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Empowering Women to Pursue Safe Water

Community Nutrition Educator (CNE), Salita Dawar

The story is from a village called Badgaon, which is situated in the Barwani district of Madhya Pradesh. It is a highly tribal village with a population of 4,114 inhabitants. The literacy rate is minimal, and residents’ livelihoods solely depend on agricultural work, which is seasonal.

In Badgaon, our local Community Nutrition Educator (CNE), Salita Dawar, works with great enthusiasm under the banner of Real Medicine and Nutrition Trust (RMNT) to find and treat malnourished children under 5 years of age. She screens children for malnutrition by measuring their Mid-Upper Arm Circumference (MUAC). Our bright and determined CNE also educates lactating mothers and pregnant women about nutritional requirements during pregnancy and breastfeeding, works with Anganwadi workers and ANM, and participates in all types of community meetings to raise health awareness.

During a routine survey in Badgaon, CNE Salita found several female residents discussing something among themselves: They were highly ashamed that they didn’t have a facility for safe or potable drinking water in their village. They had to walk up to 2 or 3 kilometers to fetch water. Our CNE encouraged the women to be confident, and added that they would have to take initiative and move forward to fix this problem.

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Even after CNE Salita encouraged the women to take action, they were reluctant to pursue the subject further. She counseled them again and asked the women to take their problem to the Panchayat Sarpanch (the town council secretary). In case their problem wasn’t heard there, they could then raise the issue in Gram Sabha. Even if they failed to present their problem in Gram Sabha or it was not resolved there, they could approach the District Collector.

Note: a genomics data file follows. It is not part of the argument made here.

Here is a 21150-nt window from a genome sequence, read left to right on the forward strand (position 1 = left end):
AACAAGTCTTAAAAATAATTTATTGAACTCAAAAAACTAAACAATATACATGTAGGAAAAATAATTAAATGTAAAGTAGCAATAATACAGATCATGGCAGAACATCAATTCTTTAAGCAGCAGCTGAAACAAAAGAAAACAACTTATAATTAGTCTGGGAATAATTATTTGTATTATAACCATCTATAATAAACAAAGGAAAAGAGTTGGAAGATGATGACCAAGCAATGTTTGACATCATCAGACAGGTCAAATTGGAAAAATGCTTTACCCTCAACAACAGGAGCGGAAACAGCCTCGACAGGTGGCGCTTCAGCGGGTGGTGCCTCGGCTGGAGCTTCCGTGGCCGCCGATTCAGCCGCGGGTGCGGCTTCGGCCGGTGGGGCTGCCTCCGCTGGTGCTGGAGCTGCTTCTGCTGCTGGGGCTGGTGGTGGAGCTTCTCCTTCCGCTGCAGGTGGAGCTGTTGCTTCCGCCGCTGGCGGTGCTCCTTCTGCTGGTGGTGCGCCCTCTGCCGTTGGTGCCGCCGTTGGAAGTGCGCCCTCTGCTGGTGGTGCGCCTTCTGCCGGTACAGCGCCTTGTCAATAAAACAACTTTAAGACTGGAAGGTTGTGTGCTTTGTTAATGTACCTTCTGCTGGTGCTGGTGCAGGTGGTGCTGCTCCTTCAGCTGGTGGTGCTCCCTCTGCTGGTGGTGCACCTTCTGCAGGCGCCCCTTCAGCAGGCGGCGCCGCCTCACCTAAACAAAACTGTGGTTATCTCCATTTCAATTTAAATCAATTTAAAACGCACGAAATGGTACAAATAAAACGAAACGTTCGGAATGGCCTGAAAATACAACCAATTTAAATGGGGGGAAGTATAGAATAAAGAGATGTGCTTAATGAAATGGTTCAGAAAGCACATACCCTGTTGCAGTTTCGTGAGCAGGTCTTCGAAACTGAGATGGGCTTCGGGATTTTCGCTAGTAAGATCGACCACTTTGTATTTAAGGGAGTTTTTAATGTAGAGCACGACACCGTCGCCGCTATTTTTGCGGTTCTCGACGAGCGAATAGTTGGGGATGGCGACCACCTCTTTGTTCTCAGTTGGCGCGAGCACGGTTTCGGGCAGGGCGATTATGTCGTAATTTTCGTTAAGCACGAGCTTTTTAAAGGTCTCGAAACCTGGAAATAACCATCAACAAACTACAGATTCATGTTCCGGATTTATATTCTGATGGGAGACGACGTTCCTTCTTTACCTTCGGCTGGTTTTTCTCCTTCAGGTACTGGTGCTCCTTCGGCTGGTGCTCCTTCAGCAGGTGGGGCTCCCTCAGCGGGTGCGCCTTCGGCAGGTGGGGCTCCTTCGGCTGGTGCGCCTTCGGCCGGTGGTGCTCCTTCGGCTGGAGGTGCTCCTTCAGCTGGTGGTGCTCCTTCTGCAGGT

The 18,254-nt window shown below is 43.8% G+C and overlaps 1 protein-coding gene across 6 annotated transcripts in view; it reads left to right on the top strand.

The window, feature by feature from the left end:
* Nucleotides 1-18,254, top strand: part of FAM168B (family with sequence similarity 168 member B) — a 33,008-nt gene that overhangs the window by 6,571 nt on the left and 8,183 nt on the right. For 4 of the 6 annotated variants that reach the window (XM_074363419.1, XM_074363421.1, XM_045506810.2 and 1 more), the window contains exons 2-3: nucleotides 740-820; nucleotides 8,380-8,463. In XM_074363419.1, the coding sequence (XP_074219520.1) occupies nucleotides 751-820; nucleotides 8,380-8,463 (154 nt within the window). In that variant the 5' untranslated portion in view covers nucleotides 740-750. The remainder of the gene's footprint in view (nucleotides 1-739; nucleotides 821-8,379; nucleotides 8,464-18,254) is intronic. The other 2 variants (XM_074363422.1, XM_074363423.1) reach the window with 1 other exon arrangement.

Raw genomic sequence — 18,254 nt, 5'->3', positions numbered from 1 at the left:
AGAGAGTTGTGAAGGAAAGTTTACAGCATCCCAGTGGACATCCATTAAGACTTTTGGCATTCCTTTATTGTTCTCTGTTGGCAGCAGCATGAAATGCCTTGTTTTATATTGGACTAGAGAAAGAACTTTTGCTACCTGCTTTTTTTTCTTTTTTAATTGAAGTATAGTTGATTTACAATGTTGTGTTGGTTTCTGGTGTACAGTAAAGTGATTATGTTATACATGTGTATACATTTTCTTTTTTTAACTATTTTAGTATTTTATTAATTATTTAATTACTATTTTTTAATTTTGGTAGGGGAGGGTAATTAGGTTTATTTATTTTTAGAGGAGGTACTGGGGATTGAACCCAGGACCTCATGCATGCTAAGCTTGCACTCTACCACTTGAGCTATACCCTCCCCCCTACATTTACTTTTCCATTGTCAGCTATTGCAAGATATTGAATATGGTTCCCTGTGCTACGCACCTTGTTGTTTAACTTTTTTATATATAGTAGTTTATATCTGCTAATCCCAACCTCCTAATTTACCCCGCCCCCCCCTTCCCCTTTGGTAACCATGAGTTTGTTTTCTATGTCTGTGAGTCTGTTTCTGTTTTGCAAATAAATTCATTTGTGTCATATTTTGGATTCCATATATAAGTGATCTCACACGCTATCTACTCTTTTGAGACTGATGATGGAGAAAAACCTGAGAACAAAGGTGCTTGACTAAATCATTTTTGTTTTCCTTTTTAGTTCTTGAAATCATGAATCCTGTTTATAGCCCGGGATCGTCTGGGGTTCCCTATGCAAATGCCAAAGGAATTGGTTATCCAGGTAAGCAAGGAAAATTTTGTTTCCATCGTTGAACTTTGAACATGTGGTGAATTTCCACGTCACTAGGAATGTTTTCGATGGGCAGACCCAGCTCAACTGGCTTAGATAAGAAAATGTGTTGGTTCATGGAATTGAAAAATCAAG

The local women formed their own team and approached the head of the village Panchayat, but he did not pay any attention to their problem. After several days, a program called “Gram diwas se Bharat diwas” was launched by the government, where citizens could present their social problems to officials. But unfortunately, the secretary of the Gram Panchayat would not allow the women to approach senior officials.

Once again, our CNE Salita Dawar stepped in and discussed the matter with the women. She found that they were disappointed, but had not lost hope. The women asked CNE Salita for advice, and she provided guidance by saying that they should draft a letter and present it to the grievance cell of the district.

They shared their problem with the District Collector, who issued an order to make a water supply connection in Badgaon. Our CNE Salita Dawar motivated the team of village women, and with perseverance, they were able to resolve their problem. The whole village is thankful for the role that CNE Salita Dawar played in the process.